• As per the data, 95 percent of Mumbai’s electricity is coal-based and needs to be shifted to renewable energy to bring down emissions.

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Coronavirus – Disease, Medical Sciences Involved & Preventive Measures

West Nile Virus outbreak in Russia

Note4Students

From UPSC perspective, the following things are important :

Prelims level : West Nile Virus

Mains level : NA

Russia warned of a possible increase in West Nile virus infections this autumn as mild temperatures and heavy precipitation create favorable conditions for the mosquitos that carry it.

West Nile virus (WNV)

  • WNV is mainly transmitted through mosquito bites and can lead to fatal neurological diseases in humans, although most people infected never develop any symptoms.
  • Cases of WNV occur during mosquito season, which starts in the summer and continues through fall.

Its origin

  • Originally from Africa, the WNV has spread to Europe, Asia, and North America.
  • It was first isolated in a woman in the West Nile district of Uganda in 1937.
  • It was identified in birds in the Nile delta region in 1953.
  • Before 1997, WNV was not considered pathogenic for birds.
  • Human infections attributable to WNV have been reported in many countries for over 50 years.

Symptoms

  • Infected persons usually have no symptoms or mild symptoms.
  • Some of the symptoms include fever, headache, body aches, skin rash, and swollen lymph glands.
  • They can last a few days to several weeks and usually, go away on their own.
  • Prolonged illness may cause inflammation of the brain, called encephalitis, or inflammation of the tissue that surrounds the brain and spinal cord, called meningitis.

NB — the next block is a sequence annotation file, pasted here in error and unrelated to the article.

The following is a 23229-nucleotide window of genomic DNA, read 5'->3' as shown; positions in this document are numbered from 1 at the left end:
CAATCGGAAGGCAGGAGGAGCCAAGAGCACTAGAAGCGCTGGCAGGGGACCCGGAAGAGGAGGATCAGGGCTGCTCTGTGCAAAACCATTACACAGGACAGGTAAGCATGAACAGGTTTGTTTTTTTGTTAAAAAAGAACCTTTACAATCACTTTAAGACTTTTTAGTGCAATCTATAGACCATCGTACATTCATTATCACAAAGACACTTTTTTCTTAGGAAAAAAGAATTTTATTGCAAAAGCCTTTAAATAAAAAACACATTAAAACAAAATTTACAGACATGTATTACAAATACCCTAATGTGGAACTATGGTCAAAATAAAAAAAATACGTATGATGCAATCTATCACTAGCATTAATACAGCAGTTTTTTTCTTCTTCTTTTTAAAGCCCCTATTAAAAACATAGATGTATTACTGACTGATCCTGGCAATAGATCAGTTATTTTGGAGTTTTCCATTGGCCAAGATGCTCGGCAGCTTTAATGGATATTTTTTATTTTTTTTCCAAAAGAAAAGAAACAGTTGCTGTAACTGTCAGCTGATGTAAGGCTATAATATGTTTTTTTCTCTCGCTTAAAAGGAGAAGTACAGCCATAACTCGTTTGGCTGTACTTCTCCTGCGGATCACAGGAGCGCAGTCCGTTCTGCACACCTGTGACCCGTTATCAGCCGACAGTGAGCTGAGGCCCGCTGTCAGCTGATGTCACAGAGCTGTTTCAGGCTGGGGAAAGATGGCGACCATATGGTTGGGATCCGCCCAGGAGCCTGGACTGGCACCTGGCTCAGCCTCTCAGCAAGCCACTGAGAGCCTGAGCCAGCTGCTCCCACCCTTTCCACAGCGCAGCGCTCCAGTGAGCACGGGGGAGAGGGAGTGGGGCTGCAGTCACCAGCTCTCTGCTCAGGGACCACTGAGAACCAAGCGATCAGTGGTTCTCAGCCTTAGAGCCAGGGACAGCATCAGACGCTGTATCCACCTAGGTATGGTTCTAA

Treatment

  • There is no vaccine against the virus in humans although one exists for horses, the WHO says.

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Foreign Policy Watch: India-Afghanistan

Operation Devi Shakti

Note4Students

From UPSC perspective, the following things are important :

Prelims level : Operation Devi Shakti

Mains level : Not Much

India has termed the evacuation operation from Afghanistan in the backdrop of the Taliban’s takeover of the country last week as “Operation Devi Shakti”.

Operation Devi Shakti

  • Operation Devi Shakti is an ongoing operation of the Indian Armed Forces to evacuate Indian citizens and foreign nationals after the fall of the Islamic Republic of Afghanistan to the Taliban.

Major evacuations undertaken

  • Up till now, around 400 individuals from Kabul have been evacuated that covered Indian citizens as well as Afghan nationals including Sikhs and Hindus of Afghanistan.
  • Hundreds of Indian nationals have to be taken out of Kabul which is now under the Taliban’s control.
  • India is airlifting its citizens through Dushanbe in Tajikistan and Qatar.
  • The Indian Air Force has already evacuated around many passengers including its Ambassador to Afghanistan and all other diplomats.